There are still plenty of prospectors with their own piece of turf, and NQM's plan is to develop several deposits on their own to supply one central treatment plant, but then go back to the strategy of the old days in terms of buying from any individuals who want to start producing ore.
The company hopes to have its core Baal Gammon project producing by late 2008 as a copper-tin proposition. But the 5.8 million tonne resource also has indium, used in electronics, at an average grade of 29 grams/tonne. NQM has received a lot of calls from Chinese companies about the indium.
INVESTORS in iron ore players getting up and running in Western Australia's mid-west might soon need to re-crunch their numbers. It had been assumed that companies not near railways would have to build their own and, indeed, Murchison Metals is working on such a study. There is also the Yilgarn Infrastructure Group, which fancies itself as the big port-rail player in the region, but it now faces having its nose put out of joint.
Babcock & Brown Infrastructure Group has entered the picture. It controls WestNet Rail, the 5100km railway network in WA. And it wants to build its own iron ore lines in the mid-west - serving Murchison's Jacks Hill mine near Meekatharra, passing the proposed Midwest Corp Weld Range development, with a branch out to Wiluna where Golden West Resources is working up a resource.
This means B&B would be putting up the capital for rail developments, not the individual mining companies - a huge slice off mine capital costs.
THIS column has always had a soft spot for energy juniors chancing their arm in the US. So it is heartening to see Redfork Energy believing it has a company-maker. This junior reports an initial coal seam methane reserve in Oklahoma of 37.5 billion cubic feet, worth about $270 million at present prices. Pipelines riddle the area, and the city of Tulsa is in close proximity.
Redfork is presently pumping about 600,000 cubic feet of gas a day with prices running at about $US7 per 1000 cubic feet. That's about three times what gas goes for here and the Bank of Oklahoma's long-term forecast is for prices to stay around that figure.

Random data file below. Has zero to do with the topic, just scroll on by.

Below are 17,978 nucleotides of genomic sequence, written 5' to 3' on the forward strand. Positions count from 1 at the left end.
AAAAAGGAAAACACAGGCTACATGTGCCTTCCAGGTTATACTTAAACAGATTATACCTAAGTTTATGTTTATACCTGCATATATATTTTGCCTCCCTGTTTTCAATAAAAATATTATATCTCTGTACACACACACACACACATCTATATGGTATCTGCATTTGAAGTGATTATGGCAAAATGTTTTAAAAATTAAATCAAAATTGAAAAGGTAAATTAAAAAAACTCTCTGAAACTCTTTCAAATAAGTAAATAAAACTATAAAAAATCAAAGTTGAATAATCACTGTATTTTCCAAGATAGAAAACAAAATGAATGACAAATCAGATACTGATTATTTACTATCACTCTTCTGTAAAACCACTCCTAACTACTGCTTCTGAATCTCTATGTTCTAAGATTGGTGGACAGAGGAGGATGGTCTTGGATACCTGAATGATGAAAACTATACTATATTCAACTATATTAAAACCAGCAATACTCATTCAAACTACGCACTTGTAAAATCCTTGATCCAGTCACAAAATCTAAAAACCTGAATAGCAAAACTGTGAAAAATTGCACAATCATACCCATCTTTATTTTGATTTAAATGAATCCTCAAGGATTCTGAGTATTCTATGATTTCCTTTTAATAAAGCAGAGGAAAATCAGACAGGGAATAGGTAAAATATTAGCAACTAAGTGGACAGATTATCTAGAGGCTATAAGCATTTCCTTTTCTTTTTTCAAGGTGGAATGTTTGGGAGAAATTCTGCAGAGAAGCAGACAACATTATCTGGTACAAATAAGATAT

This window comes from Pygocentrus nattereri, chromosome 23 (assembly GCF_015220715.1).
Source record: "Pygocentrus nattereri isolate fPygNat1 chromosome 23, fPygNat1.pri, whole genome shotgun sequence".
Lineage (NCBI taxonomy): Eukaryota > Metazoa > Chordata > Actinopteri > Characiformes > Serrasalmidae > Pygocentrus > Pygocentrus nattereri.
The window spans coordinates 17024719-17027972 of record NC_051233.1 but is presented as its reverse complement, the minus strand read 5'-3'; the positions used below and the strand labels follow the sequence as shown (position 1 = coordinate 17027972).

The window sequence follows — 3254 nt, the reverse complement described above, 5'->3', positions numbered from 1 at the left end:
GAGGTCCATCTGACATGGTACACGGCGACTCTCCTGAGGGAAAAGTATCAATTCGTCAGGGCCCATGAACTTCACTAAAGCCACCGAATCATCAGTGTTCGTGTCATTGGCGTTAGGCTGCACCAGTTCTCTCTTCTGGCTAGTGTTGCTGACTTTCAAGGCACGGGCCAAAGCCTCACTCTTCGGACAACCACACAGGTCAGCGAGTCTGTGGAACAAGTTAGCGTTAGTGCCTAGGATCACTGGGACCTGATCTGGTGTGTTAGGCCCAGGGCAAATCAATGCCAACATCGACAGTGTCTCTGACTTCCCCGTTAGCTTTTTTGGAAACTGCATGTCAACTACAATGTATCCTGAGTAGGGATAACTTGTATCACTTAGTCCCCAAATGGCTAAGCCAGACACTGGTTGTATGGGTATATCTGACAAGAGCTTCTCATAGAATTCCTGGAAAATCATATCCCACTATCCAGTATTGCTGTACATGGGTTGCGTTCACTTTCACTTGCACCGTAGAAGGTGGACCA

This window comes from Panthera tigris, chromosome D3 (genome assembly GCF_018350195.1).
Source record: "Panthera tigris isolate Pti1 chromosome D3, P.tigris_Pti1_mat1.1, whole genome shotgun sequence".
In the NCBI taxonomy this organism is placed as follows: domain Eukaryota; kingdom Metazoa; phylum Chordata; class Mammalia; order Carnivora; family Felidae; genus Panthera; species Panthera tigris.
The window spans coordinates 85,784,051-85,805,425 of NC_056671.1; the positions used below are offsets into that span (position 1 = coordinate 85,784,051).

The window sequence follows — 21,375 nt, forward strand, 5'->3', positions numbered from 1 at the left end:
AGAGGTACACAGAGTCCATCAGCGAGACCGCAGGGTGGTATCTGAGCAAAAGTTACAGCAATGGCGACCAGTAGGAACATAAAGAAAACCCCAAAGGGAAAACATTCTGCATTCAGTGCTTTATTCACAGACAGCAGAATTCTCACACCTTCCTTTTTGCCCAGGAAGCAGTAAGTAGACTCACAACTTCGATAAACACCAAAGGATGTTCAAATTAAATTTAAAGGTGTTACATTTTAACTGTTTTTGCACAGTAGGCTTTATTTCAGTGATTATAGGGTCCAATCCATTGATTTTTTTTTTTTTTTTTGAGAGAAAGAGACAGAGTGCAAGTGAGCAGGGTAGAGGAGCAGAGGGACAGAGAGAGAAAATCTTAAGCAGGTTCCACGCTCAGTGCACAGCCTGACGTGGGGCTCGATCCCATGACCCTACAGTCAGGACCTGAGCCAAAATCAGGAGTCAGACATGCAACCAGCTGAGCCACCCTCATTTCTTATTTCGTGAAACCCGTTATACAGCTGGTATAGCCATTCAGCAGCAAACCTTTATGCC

Redfork's David Prentice says margins are "very high". On top of that, each well - which has an expected 15-year life - pays back its capital within a year.
ALISTAIR Cowden wouldn't be the first resources boss with an overseas project to feel the local market is not exactly simpatico. His Vulcan Resources has been building up a considerable portfolio in Finland and needs some big money to develop the Kylylahti copper-cobalt-nickel project and get an idea of how much nickel there is at Kuhmo.
So $49 million of Scandinavian money will be coming in the door and Vulcan will list on the Norwegian Stock Exchange. Companies such as Vulcan are too small for the London and New York main exchanges, and London's AIM is seen as lacking liquidity.
But the Oslo bourse is patronised by a big swag of retail investors and is buoyed by Norway's equivalent of the Future Fund, the Norwegian Pension Fund, the biggest in Europe and primed with billions of krone from North Sea oil.
Kylylahti is particularly interesting because its cobalt element averages 0.24 per cent, which is high for that metal. Cobalt is now fetching $US61,000 a tonne and in high demand. Future supply growth depends on the large nickel laterite projects now in various stages of development (all experiencing delays) and on future mining in the Congo, which also has its problematic elements. In other words, supply is likely to be tight.
The Australian implies no recommendations regarding any of the stocks mentioned. The author does not own shares in any of the mentioned securities.